On May 9, 2023, I had one of the most moving experiences of my life, thanks to the 2023 WRJ Mission Trip to Israel. After we spent the day touring around Jerusalem, we visited the Machal Memorial at Khan Sha’ar HaGai, where I shared my father’s story. Nathan Krotinger was one of the non-Israeli volunteers who fought in the 1948 Israel War of Independence. Machal meaning “volunteers from outside the land” — was formed as a result of an appeal by David Ben-Gurion, the future Prime Minister of Israel. Ben-Gurion asked Jews from all over the world to come and help defend the nascent state. Over 4,500 volunteers from 58 countries responded to the call, including pilots, doctors, engineers, and soldiers.
My father was a veteran of World War II and also worked in explosives testing laboratories in Birmingham, AL., and Rolla, MO., during the first part of World War II. In May 1948, as the independent State of Israel was declared, my father was en route to the Middle East on the USS Marine Carp. When the ship reached Beirut, “400 Lebanese soldiers were waiting for passengers at the port,” wrote historian Amit Naor in his article, “Captives in Lebanon: The Story of the ‘Marine Carp’.” “The Lebanese authorities did not want to allow Jewish men of military age to continue on to Israel.” As documented in an article by Naor, my father and 68 volunteers were taken by truck to the city of Baalbek, where they were imprisoned in an abandoned French military camp.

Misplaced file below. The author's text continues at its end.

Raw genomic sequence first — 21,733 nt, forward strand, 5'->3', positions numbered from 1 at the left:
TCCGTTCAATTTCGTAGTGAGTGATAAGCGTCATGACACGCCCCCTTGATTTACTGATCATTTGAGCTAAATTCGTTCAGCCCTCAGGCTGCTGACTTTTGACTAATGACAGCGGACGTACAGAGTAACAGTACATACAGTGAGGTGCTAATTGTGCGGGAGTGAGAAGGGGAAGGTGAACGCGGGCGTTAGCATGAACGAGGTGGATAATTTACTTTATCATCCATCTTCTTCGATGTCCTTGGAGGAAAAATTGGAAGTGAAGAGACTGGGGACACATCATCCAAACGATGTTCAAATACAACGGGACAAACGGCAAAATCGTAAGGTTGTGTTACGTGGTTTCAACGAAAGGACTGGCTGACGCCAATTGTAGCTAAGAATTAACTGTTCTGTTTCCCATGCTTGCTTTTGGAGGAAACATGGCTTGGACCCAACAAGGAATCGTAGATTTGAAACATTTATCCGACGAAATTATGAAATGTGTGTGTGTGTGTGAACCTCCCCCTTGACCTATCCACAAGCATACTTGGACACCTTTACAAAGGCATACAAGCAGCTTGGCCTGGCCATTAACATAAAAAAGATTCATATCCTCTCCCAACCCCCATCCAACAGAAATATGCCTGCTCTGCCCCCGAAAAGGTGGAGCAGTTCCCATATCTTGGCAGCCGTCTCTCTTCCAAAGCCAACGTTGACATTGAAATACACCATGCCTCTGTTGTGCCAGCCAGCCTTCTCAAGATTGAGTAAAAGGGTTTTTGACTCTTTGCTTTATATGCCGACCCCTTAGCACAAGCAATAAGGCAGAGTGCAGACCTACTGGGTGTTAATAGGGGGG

Thankfully, a family member was able to speak with then-U.S. President Harry S. Truman about the situation. Truman found a solution to the crisis by contacting his head of covert services. According to Naor, Truman said, “Either you free these people within two weeks, or you can look for another job.” After diplomatic negotiations, the volunteers were released six weeks later to go back to New York. But my father debarked in Italy instead and headed for the fledgling State of Israel. There, he helped establish munitions factories which were vital to the country’s defense. My father was interviewed and shares more about the Marine Carp incident here.
My mother joined my father in Israel, and they were married in Tel Aviv on March 7, 1949. Listen to her memories of Israel here. As pioneers living in the new state, my parents helped to establish the Moshav HaBonim farming settlement near Haifa which served as a model for other farming settlements, and continues to thrive today.
Thank you to the trip organizers and my sisters on the trip for letting me feel so close to my father's spirit. He passed away two years ago at the age of 97, and he always felt that the time he served in Israel was one of the most significant achievements of his life (besides his 2 daughters and 4 grandchildren). He lives again when I share his story.